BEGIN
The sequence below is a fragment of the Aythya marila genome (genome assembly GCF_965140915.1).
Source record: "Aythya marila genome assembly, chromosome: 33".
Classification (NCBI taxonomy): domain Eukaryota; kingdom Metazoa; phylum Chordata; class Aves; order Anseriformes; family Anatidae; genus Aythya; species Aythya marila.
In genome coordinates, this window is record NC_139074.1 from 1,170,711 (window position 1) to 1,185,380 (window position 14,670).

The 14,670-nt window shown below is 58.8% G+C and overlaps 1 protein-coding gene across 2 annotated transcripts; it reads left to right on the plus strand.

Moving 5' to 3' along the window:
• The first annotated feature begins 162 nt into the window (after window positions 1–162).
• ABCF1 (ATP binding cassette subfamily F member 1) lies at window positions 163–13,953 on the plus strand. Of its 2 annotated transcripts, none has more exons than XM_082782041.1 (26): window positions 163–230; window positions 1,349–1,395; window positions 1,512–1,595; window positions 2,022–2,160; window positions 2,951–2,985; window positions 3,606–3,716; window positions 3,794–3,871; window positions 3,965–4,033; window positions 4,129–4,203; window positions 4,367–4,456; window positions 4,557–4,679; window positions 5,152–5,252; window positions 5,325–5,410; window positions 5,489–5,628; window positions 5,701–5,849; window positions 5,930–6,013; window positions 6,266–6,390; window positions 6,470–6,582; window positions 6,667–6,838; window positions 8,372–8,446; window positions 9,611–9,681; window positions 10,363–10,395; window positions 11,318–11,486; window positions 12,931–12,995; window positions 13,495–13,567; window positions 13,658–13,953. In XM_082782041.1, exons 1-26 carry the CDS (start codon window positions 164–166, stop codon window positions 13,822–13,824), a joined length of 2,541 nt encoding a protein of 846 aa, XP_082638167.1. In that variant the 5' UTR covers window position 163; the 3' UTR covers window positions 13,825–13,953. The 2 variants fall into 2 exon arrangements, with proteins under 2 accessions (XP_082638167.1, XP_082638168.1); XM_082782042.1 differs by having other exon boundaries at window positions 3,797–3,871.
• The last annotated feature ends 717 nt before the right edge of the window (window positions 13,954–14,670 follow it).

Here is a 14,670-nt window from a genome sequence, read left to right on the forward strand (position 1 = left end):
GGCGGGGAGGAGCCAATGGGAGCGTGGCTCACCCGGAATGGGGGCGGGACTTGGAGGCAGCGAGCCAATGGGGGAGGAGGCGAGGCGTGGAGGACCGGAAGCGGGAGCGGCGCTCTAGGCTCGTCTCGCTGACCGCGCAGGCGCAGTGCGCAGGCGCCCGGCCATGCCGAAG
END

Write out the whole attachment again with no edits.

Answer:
The sequence below is a fragment of the Aythya marila genome (genome assembly GCF_965140915.1).
Source record: "Aythya marila genome assembly, chromosome: 33".
Classification (NCBI taxonomy): domain Eukaryota; kingdom Metazoa; phylum Chordata; class Aves; order Anseriformes; family Anatidae; genus Aythya; species Aythya marila.
In genome coordinates, this window is record NC_139074.1 from 1,170,711 (window position 1) to 1,185,380 (window position 14,670).

The 14,670-nt window shown below is 58.8% G+C and overlaps 1 protein-coding gene across 2 annotated transcripts; it reads left to right on the plus strand.

Moving 5' to 3' along the window:
• The first annotated feature begins 162 nt into the window (after window positions 1–162).
• ABCF1 (ATP binding cassette subfamily F member 1) lies at window positions 163–13,953 on the plus strand. Of its 2 annotated transcripts, none has more exons than XM_082782041.1 (26): window positions 163–230; window positions 1,349–1,395; window positions 1,512–1,595; window positions 2,022–2,160; window positions 2,951–2,985; window positions 3,606–3,716; window positions 3,794–3,871; window positions 3,965–4,033; window positions 4,129–4,203; window positions 4,367–4,456; window positions 4,557–4,679; window positions 5,152–5,252; window positions 5,325–5,410; window positions 5,489–5,628; window positions 5,701–5,849; window positions 5,930–6,013; window positions 6,266–6,390; window positions 6,470–6,582; window positions 6,667–6,838; window positions 8,372–8,446; window positions 9,611–9,681; window positions 10,363–10,395; window positions 11,318–11,486; window positions 12,931–12,995; window positions 13,495–13,567; window positions 13,658–13,953. In XM_082782041.1, exons 1-26 carry the CDS (start codon window positions 164–166, stop codon window positions 13,822–13,824), a joined length of 2,541 nt encoding a protein of 846 aa, XP_082638167.1. In that variant the 5' UTR covers window position 163; the 3' UTR covers window positions 13,825–13,953. The 2 variants fall into 2 exon arrangements, with proteins under 2 accessions (XP_082638167.1, XP_082638168.1); XM_082782042.1 differs by having other exon boundaries at window positions 3,797–3,871.
• The last annotated feature ends 717 nt before the right edge of the window (window positions 13,954–14,670 follow it).

Here is a 14,670-nt window from a genome sequence, read left to right on the forward strand (position 1 = left end):
GGCGGGGAGGAGCCAATGGGAGCGTGGCTCACCCGGAATGGGGGCGGGACTTGGAGGCAGCGAGCCAATGGGGGAGGAGGCGAGGCGTGGAGGACCGGAAGCGGGAGCGGCGCTCTAGGCTCGTCTCGCTGACCGCGCAGGCGCAGTGCGCAGGCGCCCGGCCATGCCGAAG